$faktory->define('User', 'user_with_profile', function ($f) {
    $f->username = 'johndoe';
    $f->password = 'top-secret';
    $f->profile = $f->hasOne('profile', 'user_id');
});

$faktory->define('Profile', 'profile', function ($f) {
    $f->email = 'johndoe@example.com';
});


// Build the objects in memory without persisting to the database
$user = Faktory::build('user_with_profile');
$user->profile;
// object(Profile)(
//    'email' => 'johndoe@example.com'
// )


// Save the objects to the database and set up the correct
// foreign key associations
$user = Faktory::create('user_with_profile');
$user->id;
// 1

Profile::first();
// object(Album)(
//    'user_id' => 1,
//    'email' => 'johndoe@example.com'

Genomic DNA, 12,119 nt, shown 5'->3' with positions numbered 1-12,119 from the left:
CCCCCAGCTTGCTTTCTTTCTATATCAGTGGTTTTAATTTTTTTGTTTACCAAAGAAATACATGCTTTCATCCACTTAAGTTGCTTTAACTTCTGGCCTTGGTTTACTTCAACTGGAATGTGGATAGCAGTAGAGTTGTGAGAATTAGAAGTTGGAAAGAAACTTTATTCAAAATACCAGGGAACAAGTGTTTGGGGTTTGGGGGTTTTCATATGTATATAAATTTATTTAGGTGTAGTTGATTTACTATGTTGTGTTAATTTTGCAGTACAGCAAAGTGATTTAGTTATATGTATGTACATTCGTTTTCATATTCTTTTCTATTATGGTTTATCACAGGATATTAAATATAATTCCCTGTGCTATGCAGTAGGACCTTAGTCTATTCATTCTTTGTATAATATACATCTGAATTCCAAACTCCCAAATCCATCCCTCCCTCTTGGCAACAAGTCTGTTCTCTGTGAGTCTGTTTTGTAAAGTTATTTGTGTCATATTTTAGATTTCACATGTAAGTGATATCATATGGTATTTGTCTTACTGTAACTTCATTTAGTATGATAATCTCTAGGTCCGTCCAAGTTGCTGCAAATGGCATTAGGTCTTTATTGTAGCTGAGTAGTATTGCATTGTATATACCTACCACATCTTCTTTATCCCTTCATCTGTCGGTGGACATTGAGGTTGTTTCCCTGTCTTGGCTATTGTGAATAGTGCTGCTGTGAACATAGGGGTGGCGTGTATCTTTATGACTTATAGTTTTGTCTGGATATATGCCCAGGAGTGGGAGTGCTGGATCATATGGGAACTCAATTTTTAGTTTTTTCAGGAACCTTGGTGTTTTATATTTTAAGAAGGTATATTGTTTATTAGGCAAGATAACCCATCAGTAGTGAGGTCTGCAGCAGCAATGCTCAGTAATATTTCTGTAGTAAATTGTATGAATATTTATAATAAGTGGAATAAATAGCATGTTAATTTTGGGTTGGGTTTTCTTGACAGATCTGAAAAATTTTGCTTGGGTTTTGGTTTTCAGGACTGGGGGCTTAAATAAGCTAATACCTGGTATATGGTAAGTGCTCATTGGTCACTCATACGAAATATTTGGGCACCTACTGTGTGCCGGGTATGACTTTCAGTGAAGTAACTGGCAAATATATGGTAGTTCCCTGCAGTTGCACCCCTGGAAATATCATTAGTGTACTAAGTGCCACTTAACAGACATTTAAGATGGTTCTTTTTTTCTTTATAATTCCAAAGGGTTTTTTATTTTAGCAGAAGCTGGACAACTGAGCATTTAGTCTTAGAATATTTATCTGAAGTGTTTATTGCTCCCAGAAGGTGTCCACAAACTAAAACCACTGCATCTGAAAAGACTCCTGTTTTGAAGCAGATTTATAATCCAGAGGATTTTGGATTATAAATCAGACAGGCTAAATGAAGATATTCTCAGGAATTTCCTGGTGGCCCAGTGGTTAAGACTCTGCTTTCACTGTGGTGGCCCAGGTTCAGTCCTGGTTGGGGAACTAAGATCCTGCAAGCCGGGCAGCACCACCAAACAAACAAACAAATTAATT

// )

Has many

Define a hasMany relationship by assigning a hasMany call to an attribute.

hasMany() takes the name of the factory that should be used to generate the related objects as the first argument, the number of objects to generate as the second argument, the name of the foreign key column (on the related object) as the third argument, and an optional array of override attributes as the final argument.

$faktory->define('Album', 'album_with_songs', function ($f) {
    $f->name = 'Master of Puppets';
    $f->release_date = new DateTime('1986-02-24');
    $f->songs = $f->hasMany('song', 8, 'album_id');
});

$faktory->define('Song', 'song', function ($f) {
    $f->title = 'The Thing That Should Not Be';
    $f->length = 397;
});

Relationships and build strategies

Relationships are handled differently by each build strategy.